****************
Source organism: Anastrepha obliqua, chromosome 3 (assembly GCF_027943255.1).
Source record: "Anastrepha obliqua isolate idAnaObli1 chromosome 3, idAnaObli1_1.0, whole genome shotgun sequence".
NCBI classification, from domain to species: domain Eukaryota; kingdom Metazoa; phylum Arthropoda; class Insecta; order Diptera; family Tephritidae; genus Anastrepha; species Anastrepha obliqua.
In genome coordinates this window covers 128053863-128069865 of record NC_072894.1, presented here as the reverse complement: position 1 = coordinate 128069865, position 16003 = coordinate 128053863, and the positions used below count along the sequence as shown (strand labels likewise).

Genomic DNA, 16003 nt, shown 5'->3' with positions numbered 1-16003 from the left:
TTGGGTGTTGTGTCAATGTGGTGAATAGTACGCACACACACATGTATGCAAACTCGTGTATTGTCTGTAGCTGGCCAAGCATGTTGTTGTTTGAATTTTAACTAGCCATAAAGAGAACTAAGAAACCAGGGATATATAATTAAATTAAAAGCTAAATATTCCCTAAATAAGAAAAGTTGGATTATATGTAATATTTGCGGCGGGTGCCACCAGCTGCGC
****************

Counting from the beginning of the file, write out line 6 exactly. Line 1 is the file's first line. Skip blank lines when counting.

TTGGGTGTTGTGTCAATGTGGTGAATAGTACGCACACACACATGTATGCAAACTCGTGTATTGTCTGTAGCTGGCCAAGCATGTTGTTGTTTGAATTTTAACTAGCCATAAAGAGAACTAAGAAACCAGGGATATATAATTAAATTAAAAGCTAAATATTCCCTAAATAAGAAAAGTTGGATTATATGTAATATTTGCGGCGGGTGCCACCAGCTGCGC